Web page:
Before COVID, my family and I were in the building 3-5 days a week training. We have been at Easton for almost eight years now. Most of the coaches have been the same since we started. They have watched my kids grow. I’ve been a watchful parent, spectator, random participant, student, and now coach. Easton has been there with my kids through parenting struggles, milestones, wins, and losses. On the mats, I have faced fears, conquered goals, and met amazing people that drive me to be better. Easton has been a huge part of our lives. Easton is home.
When we first got the stay at home order I was actually excited. I think a lot of people were. “Yay, unplanned vacation!” That quickly faded. It’s not the same without activities and human interactions. Easton was the first in our community to reach out. Multiple coaches checked in with me and my kids. They realized what we were losing and went into action to try to combat it. Easton provided online classes, hangouts, calls, texts, emails, and challenges. We were pretty active with it and did our best to fill the void, but it wasn’t the same. The longer it went on the more we felt it. Stress and emotional reactions started coming out. My kids fought constantly, and one even started melting down daily. We never realized how important our routines were and all the support Easton provided: a space to relieve anxieties, physically and emotionally, a place that will always have a friend, mentor, or just an ear to listen, a safe environment to fail, and that teaches the value in failing, and positive space that develops strength, character, and grit.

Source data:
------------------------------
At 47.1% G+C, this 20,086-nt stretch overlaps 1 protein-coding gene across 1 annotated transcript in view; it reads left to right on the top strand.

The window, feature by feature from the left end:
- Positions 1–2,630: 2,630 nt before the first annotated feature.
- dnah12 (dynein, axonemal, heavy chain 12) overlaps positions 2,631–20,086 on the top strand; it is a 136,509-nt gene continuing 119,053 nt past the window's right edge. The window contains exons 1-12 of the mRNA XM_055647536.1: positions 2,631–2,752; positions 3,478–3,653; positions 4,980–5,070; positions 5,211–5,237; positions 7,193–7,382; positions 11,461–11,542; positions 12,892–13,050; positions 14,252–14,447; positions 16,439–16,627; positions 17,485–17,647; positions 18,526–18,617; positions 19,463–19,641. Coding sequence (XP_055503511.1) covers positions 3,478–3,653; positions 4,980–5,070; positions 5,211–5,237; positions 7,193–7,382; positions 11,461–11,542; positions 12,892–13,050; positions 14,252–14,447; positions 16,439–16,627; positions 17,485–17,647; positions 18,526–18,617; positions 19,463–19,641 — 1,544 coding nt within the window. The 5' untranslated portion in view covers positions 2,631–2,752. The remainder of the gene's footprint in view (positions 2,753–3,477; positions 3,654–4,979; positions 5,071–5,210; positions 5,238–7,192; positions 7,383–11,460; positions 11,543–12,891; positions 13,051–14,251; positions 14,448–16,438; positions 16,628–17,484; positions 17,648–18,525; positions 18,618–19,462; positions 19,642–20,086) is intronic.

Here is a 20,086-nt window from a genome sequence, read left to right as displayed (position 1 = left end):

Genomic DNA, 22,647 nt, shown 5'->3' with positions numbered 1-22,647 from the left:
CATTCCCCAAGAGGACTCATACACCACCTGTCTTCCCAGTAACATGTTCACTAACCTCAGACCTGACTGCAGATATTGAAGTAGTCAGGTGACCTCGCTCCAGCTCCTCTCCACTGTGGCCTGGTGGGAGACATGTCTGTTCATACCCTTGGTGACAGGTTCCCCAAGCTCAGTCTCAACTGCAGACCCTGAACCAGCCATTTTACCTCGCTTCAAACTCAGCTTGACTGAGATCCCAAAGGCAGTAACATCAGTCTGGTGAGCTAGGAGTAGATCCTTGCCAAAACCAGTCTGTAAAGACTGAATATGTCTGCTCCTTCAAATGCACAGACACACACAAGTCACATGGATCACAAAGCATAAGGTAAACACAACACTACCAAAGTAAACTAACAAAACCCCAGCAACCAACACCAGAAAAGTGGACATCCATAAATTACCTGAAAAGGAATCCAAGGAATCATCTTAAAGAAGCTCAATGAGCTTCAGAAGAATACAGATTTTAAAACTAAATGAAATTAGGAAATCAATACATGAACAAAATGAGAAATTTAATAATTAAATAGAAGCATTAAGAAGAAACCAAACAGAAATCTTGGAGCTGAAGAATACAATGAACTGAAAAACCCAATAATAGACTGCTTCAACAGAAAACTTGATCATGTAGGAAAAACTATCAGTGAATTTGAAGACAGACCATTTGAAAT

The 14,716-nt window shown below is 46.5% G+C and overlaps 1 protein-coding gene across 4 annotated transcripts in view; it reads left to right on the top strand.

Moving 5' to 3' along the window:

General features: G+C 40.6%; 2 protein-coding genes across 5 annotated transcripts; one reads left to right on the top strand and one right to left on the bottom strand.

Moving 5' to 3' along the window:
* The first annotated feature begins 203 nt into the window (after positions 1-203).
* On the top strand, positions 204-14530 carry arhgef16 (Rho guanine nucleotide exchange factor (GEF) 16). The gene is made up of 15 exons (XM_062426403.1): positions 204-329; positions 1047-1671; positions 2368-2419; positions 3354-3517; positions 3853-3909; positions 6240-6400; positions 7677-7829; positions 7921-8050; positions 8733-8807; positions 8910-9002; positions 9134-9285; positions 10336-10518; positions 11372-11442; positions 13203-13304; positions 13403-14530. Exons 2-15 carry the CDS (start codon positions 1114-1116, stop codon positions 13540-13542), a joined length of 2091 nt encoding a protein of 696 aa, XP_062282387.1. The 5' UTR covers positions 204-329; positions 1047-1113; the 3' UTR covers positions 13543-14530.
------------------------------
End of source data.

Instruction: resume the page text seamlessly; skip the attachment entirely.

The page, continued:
My kids couldn’t wait to get back and mostly fell right back in stride. I’ve had a harder time. I have felt disconnected; a stranger to the group. I’ve felt my skill level regressed; a burden to those to have to train with me. Old injuries crept up and became more problematic. But I am back. It is taking less time each day to talk myself into going. The routine is slowly coming back. I feel I am getting back what was lost. You may have similar feelings of inadequacy and doubt, they are completely normal. If you have any, don’t worry, you aren’t alone. Come back anyway.
How to Get Back to the Mat
Show up. It’s the hardest part but just by showing up are you going to feel better and improve.
Connect with your Easton family. Humans need connection. We need friends, connections, and relationships. When you aren’t excited for Muay Thai or Jiu-Jitsu, you will be excited to see these people. They will build you up and hold you accountable. Introduce yourself, hang out after class, exchange phone numbers, go to socials, and reconnect.
Make goals. Set small, measurable, realistic, positive goals to motivate your return. Track your progress. Reward yourself, even if its just a smiley face on your calendar, and put it in a place you can see it.
Carve out the time. Make a routine. Routines reduce stress levels and keep you grounded when everything else gets hectic. Have a weekly training goal and make it (yourself) a priority. If you have to miss try to still use that time to practice, drill and train.
We got this. You got this.
See you on the mats.
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